What year did the subway restaurants start

Gesundbrunnen station: from the wallflower to the north cross

Berlin-Gesundbrunnen station is the most important transfer station in northern Berlin. In the meantime he had almost degenerated into insignificance. When the Wall came down, it began to rise again to great importance for the city. Only you can't really see this in the station building.

Berlin-Gesundbrunnen station: The first platforms for ring and suburban railways

history Before there was a stop, the train was already steaming through Gesundbrunnen: The route between Berlin and Stettin ran through here. When the Prussian King Wilhelm I came up with the plan to build a ring railway, it was not until the victorious war against Austria in 1866 before the funds were approved and construction began the following year. In 1871 the first part of the route started with goods transport, and in 1871 also with passenger transport. On January 1, 1871, Gesundbrunnen station went into operation for the Ringbahn. The second platform followed in 1877 for the “Northern Railway”.

When in 1895 the tracks of the Nordbahn and the Stettiner Bahn were merged between today's Humboldthain and Bornholmer Strasse stations, three new platforms for ring, suburban and long-distance railways were built at Gesundbrunnen station within a short time from 1895. This enabled passengers to change from the suburb to the ring train. And the architect Armin Wegner designed a reception building in neo-Gothic style, which was built around the turn of the century and heavily destroyed in the Second World War.

The electrification of the railway began in the 1920s, and in 1924 electric suburban trains stopped for the first time from the Stettiner Bahnhof (today Nordbahnhof) to Bernau in Gesundbrunnen.

Fountain of health in change: subway, world war, bunker construction

The traffic junction in the north of the city experienced its next stage of development with the opening of the underground station in 1930. Gesundbrunnen had already played a central role in AEG's plans for an underground railway from 1907, but then Berlin withdrew the management of the project from the group again.

It was not until the mid-1920s that construction work on the then GN line (Gesundbrunnen-Neukölln) continued. Today it belongs to underground line 8. The design of the new underground station building on the corner of Brunnen and Behmstraße and the underground station was, as with many Berlin underground stations, the responsibility of the Swedish architect Alfred Grenander.

Shortly after Hitler's Germany attacked Poland and unleashed World War II, an express train driver ignored several stop signals on October 8, 1939 and crashed into a passenger train standing in the station. More than 20 people died in the accident - one of many disasters in the history of the city: collapses, fires, plane crashes.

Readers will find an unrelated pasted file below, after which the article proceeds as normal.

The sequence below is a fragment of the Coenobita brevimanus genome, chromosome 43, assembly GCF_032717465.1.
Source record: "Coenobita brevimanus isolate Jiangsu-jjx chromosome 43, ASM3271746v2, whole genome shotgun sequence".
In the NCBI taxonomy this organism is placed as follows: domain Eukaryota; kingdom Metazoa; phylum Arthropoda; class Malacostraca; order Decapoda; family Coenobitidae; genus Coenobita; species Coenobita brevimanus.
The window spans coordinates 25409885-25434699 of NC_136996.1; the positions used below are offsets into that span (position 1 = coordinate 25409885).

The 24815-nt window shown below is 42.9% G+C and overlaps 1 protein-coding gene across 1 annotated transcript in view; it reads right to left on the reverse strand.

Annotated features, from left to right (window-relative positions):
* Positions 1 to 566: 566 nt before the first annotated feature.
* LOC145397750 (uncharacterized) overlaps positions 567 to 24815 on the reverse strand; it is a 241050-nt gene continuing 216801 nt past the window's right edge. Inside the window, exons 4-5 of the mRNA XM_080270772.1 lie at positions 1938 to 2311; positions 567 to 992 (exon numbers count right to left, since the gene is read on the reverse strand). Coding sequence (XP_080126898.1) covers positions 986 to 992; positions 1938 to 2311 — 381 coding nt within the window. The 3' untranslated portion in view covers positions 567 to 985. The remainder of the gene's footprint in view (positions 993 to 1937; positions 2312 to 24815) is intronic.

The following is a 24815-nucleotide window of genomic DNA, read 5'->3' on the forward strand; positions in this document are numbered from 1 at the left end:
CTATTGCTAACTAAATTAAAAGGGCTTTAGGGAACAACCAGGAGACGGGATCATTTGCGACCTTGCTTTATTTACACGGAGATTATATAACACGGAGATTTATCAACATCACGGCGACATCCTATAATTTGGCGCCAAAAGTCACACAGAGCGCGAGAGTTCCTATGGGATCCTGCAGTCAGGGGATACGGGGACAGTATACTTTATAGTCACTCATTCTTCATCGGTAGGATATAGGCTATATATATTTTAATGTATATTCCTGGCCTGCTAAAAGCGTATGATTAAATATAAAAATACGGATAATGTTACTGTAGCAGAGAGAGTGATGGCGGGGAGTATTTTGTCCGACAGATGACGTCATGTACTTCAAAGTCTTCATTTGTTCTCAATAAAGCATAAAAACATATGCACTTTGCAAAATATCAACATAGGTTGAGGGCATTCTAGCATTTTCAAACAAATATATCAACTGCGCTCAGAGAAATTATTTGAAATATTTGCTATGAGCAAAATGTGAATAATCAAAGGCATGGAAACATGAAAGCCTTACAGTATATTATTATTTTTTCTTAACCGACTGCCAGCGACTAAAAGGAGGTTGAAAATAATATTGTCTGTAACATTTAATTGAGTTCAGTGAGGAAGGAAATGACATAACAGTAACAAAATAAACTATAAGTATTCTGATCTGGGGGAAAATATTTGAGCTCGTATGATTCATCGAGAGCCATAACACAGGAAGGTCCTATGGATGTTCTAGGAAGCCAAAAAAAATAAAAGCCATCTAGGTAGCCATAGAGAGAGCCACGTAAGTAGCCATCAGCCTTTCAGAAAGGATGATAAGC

And then the world war turned against the country from which it started. The National Socialists expanded the underground workshops into a four-story air raid shelter. In April 1945, when the Red Army was advancing more and more, the station was shut down, but after the end of the war it was resumed in several steps in the summer. But the descent of Gesundbrunnen station could no longer be stopped.

Divided Berlin, divided ring

After the division of Germany, the Deutsche Reichsbahn, to which the S-Bahn also belongs, was also subject to the GDR in West Berlin. A conflict-ridden construction, which ultimately led to the fact that from 1952 onwards there were no more passenger trains at Gesundbrunnen (and at Stettiner Bahnhof). Freight traffic was stopped in 1961. Until then, Gesundbrunnen had been a hub between East and West, with shops, exchange offices and border cinemas.

The construction of the wall on August 13, 1961 not only divided the city, but also the S-Bahn ring. In 1980 the West-Reichsbahner went on strike against East Berlin's austerity measures. One consequence was that the western part of the S-Bahn ring was shut down for 14 years, another was that the West Berlin BVG finally took over the operating rights of the S-Bahn from the Deutsche Reichsbahn.

Gesundbrunnen was enclosed on three sides by the wall. This only changed after November 9, 1989. With the fall of the Berlin Wall, Gesundbrunnen began to rise again to become one of the most important transfer stations in the city. The ailing S-Bahn stations were gradually renewed.

In the 1990s, Deutsche Bahn sorted its route network according to the so-called mushroom concept - the network looks like a mushroom on the map - and Gesundbrunnen station was expanded into a long-distance station in several stages.

In 2001, the then governing mayor Klaus Wowereit and his Senator for Urban Development Peter Strieder (both SPD) reopened the S-Bahn line from Gesundbrunnen in the direction of Schönhauser Allee together with Hartmut Mehdorn, who was head of the railway at the time, after a 40-year break the last section of the Ringbahn opened again.

In 2006, the Deutsche Bahn completed the 114 million euro renovation of the station, the project was called "Nordkreuz", and at times they even considered renaming the entire station.